The Budget-Friendly Grocery List Essentials

by | Oct 3, 2019

The Budget-Friendly Grocery List Essentials


Aside from housing and transportation, food is probably the biggest budget-killer for most of us. This doesn’t come as much of a surprise though. After all, we need food to survive. While this is true, the lines tend to get blurred once you walk into the grocery store and start to justify everything you put in your cart. That pint of chocolate chip cookie dough ice cream and bottle of wine totally count as groceries, right?

Before you know it, you’ve walked out of the store having spent way more than you planned to. If you didn’t shop with a list, you might even have a bunch of random items that you don’t know what to make a meal with. Just a couple of days later, you’re back at the grocery store doing the same thing all over again.

When you’re on a tight budget, you definitely want to avoid this scenario. Planning your grocery shopping trip by writing a list of essentials is the best way to steer clear of impulse buying and save money on groceries. Yes, it’s tedious at times, but it can cut out the temptation of grabbing items you really don’t need. Here are some budget-friendly grocery list essentials for each meal of the day, to pick up the next time you’re out shopping.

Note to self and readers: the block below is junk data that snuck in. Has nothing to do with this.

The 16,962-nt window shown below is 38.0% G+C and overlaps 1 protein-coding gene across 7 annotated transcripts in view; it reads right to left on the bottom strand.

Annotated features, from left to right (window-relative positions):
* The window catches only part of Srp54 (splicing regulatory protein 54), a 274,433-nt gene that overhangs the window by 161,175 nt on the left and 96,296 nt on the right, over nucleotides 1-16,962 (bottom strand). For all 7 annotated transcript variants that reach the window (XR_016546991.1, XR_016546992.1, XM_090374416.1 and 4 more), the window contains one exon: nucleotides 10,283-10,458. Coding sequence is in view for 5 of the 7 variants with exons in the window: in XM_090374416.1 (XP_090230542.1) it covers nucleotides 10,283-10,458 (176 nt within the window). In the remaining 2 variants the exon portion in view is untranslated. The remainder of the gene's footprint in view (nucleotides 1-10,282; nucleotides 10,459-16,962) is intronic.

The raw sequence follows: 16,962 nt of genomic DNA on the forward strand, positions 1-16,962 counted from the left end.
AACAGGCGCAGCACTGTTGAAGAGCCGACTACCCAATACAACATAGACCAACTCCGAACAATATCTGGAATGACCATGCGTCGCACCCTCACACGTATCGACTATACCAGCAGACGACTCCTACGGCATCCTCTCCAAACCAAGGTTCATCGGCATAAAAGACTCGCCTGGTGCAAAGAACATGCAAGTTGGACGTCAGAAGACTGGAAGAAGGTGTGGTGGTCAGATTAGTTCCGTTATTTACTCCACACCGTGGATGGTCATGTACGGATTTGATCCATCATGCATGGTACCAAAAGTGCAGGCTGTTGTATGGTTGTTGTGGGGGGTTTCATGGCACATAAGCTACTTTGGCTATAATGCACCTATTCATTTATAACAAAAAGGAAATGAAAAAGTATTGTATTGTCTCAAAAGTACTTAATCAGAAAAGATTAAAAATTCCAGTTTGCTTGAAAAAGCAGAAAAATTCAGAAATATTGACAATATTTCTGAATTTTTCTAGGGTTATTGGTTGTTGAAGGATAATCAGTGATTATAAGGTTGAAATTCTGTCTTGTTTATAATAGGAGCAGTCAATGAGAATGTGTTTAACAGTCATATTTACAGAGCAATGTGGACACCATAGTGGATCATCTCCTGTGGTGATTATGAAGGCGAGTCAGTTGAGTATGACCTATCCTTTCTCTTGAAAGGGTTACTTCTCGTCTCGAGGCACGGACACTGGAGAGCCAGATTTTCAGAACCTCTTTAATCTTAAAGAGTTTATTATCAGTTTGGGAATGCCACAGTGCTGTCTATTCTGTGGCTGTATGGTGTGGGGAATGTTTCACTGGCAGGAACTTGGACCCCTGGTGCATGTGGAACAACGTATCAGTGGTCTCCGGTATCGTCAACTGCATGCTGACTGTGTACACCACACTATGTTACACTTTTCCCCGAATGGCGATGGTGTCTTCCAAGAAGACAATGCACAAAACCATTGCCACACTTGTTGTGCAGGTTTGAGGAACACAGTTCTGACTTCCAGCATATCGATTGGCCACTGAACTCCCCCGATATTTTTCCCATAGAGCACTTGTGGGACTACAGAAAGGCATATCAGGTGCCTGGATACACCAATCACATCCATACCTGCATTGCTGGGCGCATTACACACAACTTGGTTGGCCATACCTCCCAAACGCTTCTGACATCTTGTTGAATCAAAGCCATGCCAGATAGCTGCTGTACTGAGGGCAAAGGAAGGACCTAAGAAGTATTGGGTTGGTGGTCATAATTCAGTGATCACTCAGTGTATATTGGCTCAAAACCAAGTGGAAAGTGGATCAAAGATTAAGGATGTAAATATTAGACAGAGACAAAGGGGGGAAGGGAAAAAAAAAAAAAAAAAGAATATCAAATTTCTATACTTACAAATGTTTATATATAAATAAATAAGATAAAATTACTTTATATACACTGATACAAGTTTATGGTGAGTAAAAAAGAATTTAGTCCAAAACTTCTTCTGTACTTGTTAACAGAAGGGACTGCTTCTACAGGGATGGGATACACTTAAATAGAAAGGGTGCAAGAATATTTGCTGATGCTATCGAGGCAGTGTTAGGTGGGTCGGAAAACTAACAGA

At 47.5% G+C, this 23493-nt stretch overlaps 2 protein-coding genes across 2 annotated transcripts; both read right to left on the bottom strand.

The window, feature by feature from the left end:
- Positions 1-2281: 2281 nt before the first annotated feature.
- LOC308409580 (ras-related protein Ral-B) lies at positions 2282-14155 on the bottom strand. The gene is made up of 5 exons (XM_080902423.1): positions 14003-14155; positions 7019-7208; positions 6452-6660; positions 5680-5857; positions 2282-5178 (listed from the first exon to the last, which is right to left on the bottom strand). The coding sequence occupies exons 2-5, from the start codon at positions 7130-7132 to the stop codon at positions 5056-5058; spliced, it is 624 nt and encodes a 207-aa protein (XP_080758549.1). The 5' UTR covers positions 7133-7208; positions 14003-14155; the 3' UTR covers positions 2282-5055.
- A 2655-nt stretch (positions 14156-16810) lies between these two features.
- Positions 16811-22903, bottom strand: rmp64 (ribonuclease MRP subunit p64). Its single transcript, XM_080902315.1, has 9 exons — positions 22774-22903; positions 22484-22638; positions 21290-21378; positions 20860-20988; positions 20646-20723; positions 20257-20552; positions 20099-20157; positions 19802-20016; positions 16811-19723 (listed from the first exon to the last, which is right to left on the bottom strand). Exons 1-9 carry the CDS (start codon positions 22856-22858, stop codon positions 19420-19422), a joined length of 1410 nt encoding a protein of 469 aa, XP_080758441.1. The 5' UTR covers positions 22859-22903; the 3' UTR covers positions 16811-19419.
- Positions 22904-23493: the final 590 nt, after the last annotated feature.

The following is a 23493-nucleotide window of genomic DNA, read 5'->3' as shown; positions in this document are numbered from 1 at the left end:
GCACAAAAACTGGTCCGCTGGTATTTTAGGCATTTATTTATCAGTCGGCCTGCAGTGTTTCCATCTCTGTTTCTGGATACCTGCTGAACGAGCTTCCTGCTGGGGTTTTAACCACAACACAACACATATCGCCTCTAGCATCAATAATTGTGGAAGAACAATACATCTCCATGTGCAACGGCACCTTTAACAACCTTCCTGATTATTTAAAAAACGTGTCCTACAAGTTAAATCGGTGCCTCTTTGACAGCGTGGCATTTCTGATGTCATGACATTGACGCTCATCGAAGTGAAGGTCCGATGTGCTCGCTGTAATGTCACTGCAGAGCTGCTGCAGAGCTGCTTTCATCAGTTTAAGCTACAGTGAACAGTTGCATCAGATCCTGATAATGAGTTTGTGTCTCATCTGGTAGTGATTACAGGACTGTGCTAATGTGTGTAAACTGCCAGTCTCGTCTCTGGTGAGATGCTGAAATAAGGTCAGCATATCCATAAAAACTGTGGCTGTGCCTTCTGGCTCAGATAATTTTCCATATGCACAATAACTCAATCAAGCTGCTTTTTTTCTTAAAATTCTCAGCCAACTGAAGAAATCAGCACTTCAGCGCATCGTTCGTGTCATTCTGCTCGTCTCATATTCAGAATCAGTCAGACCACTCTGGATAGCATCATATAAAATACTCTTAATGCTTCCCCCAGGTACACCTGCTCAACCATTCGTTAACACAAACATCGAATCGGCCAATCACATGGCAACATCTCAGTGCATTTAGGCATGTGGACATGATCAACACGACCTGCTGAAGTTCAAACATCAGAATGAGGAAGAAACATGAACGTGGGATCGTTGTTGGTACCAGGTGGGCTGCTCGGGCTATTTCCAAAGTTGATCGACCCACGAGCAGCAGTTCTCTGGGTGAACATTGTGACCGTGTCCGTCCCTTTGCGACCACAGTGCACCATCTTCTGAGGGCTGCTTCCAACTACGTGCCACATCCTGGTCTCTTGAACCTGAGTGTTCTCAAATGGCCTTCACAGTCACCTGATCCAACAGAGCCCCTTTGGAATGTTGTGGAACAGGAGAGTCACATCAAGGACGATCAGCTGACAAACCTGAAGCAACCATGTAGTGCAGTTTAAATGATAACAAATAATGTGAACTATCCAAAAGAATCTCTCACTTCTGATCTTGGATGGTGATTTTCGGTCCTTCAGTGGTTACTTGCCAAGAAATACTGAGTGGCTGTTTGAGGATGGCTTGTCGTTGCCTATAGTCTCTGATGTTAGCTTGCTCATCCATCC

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We’ve all been told breakfast is the most important meal of the day. With that said, putting together a cheapy grocery list can help you get a good head start without breaking the bank. These are a few items you might want to stock up on. (Note: prices are based on items listed at Vons in California.)

  • Milk (half gallon) – $2.29
  • Eggs (18-count) – $3.99
  • Greek yogurt (32 ounces) – $4.49
  • Strawberries (16 ounces) – $2.50/lb
  • Bananas – $0.79/lb

The best thing about these staple items is that you can mix and match them depending on what you’re in the mood for. You can have sliced fruit and yogurt for breakfast one day, or skip the yogurt and just have fruit, and vice versa. You’ll also have all the ingredients on hand that you need if you feel like whipping up a smoothie.

Eggs are another go-to that can be served up any way you like. Whether you prefer them boiled, scrambled, or fried, they’re a quick and easy choice to help get your day started.


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Lunch is another meal you probably want to keep quick and simple if you’re at work or on the go. Anything that easily fits into a container and requires little clean-up is probably your best bet. (And if you’ve made a tasty dinner the night before, you can always just bring leftovers with you. More on that in a second.) If you don’t have leftovers, it’s a good idea to pack a light lunch in most cases. After all, you want to avoid a food coma if you still have work to do after your break! A few lunch items to add to your grocery list might include:

  • Organic salad romaine hearts pre-packed (3-count) – $3.49
  • Cherry tomatoes (10.5 ounces) – $4.59
  • Chicken breasts – $4.49/lb

A homemade salad is the perfect lunch dish for a few reasons: it’s healthy for your body (and wallet!) and it’s super easy to put together. You can keep it as simple as you want, or add some flair with extras like boiled eggs, walnuts, shredded cheese, or sunflower seeds. If you find that just a salad doesn’t fill you up enough to last until the end of the workday, you can always pack an extra yogurt or fruit from your breakfast grocery list.